The Collection is funded by a gift in 1978 from Julie Cohen in memory of A. B., Dolly, and Ralph Cohen, her father-in-law, mother-in-law, and husband.
Over and Under by Todd Tucker. Thomas Dunne Books/St. Martin’s Press, 2008.
A bitter 1979 labor strike at southern Indiana’s Borden Casket Company serves as the volatile backdrop for this haunting coming-of-age novel from nonfiction writer Tucker. With their fathers on opposite sides of the dispute, Andrew Jackson Gray and Thomas Jefferson Kruer, both 14, learn there is more to life than exploring caves, shooting targets with their prized M-6 Scout rifles and sneaking out on starry nights to run through the woods.
Langsam Cohen PS3620 .U33 094 2008
The Gift of Rain by Tan Twan Eng. Weinstein Books, 2008.
This remarkable debut saga of intrigue and akido flashes back to a darkly opulent WWII-era Malaya. Phillip Hutton, 72, lives in serene Penang comfort, occasionally training students as an akido master “teacher of teachers.” A visit from Michiko Murakami sends him spiraling back into his past, where he grows up the alienated half-British, half-Chinese son of a wealthy Penang trader in the years before WWII.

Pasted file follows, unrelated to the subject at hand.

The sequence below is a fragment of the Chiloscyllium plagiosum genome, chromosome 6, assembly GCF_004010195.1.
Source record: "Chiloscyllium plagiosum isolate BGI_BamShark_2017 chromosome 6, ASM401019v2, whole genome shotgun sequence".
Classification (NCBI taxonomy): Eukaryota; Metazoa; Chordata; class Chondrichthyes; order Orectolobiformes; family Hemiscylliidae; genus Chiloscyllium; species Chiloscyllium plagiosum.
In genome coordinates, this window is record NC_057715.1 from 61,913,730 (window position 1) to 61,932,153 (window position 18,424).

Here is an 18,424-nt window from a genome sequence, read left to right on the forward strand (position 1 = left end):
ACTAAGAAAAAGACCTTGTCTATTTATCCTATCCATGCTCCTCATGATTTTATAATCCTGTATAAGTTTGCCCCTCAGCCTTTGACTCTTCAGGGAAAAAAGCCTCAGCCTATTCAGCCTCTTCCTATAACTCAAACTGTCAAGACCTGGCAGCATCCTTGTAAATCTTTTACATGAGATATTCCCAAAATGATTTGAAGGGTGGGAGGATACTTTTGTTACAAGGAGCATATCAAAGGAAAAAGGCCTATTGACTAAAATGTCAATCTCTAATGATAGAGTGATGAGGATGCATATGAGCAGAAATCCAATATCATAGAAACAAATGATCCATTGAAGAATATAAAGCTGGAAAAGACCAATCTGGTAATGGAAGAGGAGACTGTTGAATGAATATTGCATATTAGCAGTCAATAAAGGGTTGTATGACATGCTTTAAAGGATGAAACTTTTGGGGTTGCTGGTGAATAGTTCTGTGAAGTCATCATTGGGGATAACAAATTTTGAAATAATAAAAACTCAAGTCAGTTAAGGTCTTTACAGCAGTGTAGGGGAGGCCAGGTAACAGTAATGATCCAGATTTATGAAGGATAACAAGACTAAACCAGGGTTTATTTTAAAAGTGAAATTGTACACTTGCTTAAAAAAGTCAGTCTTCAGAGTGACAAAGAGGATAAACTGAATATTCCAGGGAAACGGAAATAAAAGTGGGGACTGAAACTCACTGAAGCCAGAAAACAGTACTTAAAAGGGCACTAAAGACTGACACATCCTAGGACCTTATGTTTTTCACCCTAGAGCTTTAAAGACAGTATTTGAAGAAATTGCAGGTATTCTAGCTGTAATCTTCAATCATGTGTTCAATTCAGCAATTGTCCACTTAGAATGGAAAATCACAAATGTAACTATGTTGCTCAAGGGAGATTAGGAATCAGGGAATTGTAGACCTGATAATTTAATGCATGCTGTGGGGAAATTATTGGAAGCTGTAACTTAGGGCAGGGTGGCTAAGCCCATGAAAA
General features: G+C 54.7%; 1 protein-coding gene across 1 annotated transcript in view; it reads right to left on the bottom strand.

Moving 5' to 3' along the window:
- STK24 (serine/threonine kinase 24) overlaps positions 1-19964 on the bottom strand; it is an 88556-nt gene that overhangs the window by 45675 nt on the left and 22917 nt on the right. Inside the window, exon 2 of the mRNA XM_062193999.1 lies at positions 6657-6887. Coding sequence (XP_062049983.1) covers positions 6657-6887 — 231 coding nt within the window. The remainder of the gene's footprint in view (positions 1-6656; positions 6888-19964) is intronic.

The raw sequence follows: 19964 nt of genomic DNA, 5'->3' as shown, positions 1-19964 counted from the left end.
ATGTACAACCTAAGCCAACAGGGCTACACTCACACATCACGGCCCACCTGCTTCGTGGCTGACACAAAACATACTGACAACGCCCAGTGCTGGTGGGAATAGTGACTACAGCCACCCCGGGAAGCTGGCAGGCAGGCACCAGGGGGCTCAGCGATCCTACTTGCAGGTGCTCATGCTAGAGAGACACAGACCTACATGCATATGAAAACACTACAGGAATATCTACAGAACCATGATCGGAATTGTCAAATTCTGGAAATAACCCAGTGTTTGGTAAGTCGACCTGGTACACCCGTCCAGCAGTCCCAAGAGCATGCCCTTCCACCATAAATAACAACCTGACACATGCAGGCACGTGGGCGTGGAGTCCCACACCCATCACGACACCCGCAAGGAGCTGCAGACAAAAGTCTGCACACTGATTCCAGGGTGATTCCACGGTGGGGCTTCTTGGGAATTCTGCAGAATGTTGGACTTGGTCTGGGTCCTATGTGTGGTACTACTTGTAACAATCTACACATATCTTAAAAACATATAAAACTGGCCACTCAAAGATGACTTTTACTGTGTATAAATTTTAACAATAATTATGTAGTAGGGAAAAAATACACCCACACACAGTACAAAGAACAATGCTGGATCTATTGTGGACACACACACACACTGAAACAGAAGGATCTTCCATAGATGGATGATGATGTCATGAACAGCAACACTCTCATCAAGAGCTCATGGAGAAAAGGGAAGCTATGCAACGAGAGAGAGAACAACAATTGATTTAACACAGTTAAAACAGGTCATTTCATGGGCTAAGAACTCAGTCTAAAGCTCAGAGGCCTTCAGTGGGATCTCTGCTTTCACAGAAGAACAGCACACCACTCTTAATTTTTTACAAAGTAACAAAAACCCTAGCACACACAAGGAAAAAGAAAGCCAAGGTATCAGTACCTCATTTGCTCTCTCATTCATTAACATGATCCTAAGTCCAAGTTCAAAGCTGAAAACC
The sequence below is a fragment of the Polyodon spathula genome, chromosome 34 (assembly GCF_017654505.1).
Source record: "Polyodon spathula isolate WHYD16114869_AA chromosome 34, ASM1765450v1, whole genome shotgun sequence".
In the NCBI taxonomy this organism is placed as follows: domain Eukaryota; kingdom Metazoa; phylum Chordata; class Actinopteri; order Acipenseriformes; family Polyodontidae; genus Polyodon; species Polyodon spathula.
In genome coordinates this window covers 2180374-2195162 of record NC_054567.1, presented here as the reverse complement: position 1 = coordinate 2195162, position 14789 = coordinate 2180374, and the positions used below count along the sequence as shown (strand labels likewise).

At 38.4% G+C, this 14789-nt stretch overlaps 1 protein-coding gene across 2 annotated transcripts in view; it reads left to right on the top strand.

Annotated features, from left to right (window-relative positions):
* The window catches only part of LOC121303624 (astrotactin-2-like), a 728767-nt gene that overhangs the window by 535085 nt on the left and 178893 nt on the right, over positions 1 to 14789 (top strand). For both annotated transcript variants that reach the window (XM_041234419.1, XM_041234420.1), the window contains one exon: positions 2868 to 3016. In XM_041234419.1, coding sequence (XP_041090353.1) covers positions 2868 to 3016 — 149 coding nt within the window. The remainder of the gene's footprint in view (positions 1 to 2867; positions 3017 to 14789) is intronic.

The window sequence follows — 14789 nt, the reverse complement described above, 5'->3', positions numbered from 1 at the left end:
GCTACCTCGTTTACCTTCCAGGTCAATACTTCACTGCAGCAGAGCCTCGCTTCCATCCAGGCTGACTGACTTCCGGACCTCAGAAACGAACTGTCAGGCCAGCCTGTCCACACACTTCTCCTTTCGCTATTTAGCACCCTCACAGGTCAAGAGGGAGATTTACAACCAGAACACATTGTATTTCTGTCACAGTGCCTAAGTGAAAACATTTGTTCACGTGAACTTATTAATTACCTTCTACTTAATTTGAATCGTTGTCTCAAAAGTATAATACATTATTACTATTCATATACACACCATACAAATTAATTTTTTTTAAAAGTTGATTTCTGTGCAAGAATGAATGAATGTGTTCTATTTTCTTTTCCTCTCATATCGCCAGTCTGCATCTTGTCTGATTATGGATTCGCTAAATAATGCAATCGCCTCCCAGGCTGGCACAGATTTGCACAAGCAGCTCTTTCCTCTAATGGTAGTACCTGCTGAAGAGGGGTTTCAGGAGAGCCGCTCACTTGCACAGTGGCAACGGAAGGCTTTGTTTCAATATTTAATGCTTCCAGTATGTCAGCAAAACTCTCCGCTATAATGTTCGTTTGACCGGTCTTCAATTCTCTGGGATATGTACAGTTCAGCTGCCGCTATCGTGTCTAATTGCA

Langsam Cohen PR9530.9.E54 G54 2008
Traffic: Why We Drive the Way We Do (and What it Says About Us) by Tom Vanderbilt. Alfred A. Knopf, 2008.
Based on exhaustive research and interviews with driving experts and traffic officials around the globe, Traffic gets under the hood of the everyday activity of driving to uncover the surprisingly complex web of physical, psychological, and technical factors that explain how traffic works, why we drive the way we do, and what our driving says about us.
Langsam Cohen TL152.5 .V36 2008
The Toothpick: Technology and Culture by Henry Petroski. Alfred A. Knopf, 2007.